I’ve been working further on my application, and run into a few challenges and issues with CSRF, so I’m elaborating a bit on my earlier post. At some point my tutorials will be updated to deal with this, but for now this is a place holder that describes what CSRF protection does, where the issues lie, and what resolutions I’ve found to the overall problem.
Firstly, it seems that there are two general developer classes with Rails – those who are developing a Rails web application and therefore use Rails to create the pages, and those who are building an API using Rails, and seem to turn off CSRF protection and use an API key to authenticate (in a sense I see an API key as a long-lived username and password, so I’m not a big fan for applications that require strong security).
I’m living in a middle space – the application front-end is all AngularJS, and it’s calling Rails asynchronously using JSON. But I’m still aiming to use Devise as my authentication engine, and I want to use CSRF to protect against malicious scripts that manipulate the API without the user knowing it. The default configurations don’t really appear to deal with this situation well.
In discussing the solution, I’ll start with a simplified discussion of what CSRF protection should and shouldn’t do, and then what pieces are needed to integrate (reasonably) cleanly.
Part 8 of the tutorial focuses on adding a delete button to our ngGrid, and adding error handling in case our rails application rejects our updates. You can find the tutoral index, or hit the tutorials menu at the top and select the Rails 4 tutorial.
Part 7, in which we create karma unit tests for the list and edit controllers, including mocking the http calls.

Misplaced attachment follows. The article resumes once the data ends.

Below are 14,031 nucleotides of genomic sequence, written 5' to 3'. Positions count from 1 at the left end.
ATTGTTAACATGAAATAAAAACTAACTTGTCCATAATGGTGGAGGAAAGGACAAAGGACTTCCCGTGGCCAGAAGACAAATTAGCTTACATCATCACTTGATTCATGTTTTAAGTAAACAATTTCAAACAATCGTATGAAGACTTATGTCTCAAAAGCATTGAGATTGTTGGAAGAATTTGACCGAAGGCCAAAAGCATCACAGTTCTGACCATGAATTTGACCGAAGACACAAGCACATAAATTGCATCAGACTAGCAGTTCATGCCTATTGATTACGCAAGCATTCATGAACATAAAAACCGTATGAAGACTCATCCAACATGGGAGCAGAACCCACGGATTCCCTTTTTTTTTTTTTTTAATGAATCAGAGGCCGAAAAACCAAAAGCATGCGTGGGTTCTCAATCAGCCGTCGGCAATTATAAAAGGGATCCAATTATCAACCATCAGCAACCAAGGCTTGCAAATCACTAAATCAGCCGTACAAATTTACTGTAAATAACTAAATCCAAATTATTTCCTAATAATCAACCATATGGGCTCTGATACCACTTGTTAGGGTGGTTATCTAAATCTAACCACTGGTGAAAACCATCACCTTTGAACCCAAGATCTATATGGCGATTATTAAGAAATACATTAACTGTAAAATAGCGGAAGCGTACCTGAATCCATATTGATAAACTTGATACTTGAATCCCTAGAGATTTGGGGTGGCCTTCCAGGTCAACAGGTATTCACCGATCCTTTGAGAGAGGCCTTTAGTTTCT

If you’ve jumped into the middle of this tutorial, you’ll need the code from github:PaulL:tutorial_6, or you might want to visit the index page or hit the tutorials link above and look in the rails 4 tutorial.
In this, the sixth post in the rails 4 tutorial, we change our clubs list page to use ngGrid instead of our home-made table. We also implement an edit page for our clubs. A key difference from the rails 3 version of this tutorial is that we’re implementing our edit page as a page rather than a modal dialog.
If you have dropped into the middle of the tutorial you can find the code from the previous step in this tutorial at github:PaulL:tutorial_5, or you can find those tutorial pages either from the index page, or by hitting the tutorials menu in the menu bar above.
Part 5 of our tutorial, in this section we implement end-to-end testing using protractor and astrolabe to create modularised tests.
If you have dropped into the middle of the tutorial you can find the code from the previous step in this tutorial at github:PaulL:tutorial_4, or you can find those tutorial pages either from the index page, or by hitting the tutorials menu in the menu bar above.
In this post we start building out our AngularJS client, using ngResource to pull data from our rails 4 server. At the end of section 4 we should have a basic clubs list function operational.
In this post, I’m going to talk a bit more about what angular is actually doing, and how it connects to rails. Hopefully it will be semi-understandable, but I’ll note that it’s taken me a few weeks to bend my brain around what angular is doing – it’s quite different than rails.
If you’ve dropped into the middle of this tutorial, you can get the code for part 3 of the tutorial from gitHub:PaulL. If you’re looking for the other parts of this tutorial you can find them by going to the index page or hitting the tutorials menu above.
Note before you begin this section of the tutorial that ng-boilerplate is close to version 4.0, and that version will change the structure substantially. I’m planning to plug that content in over the next few weeks as it comes available, so expect this tutorial to be evolving. It should be fit for use, but if you complete it over multiple days you may find that it changes under you whilst you’re doing it. Caveat emptor.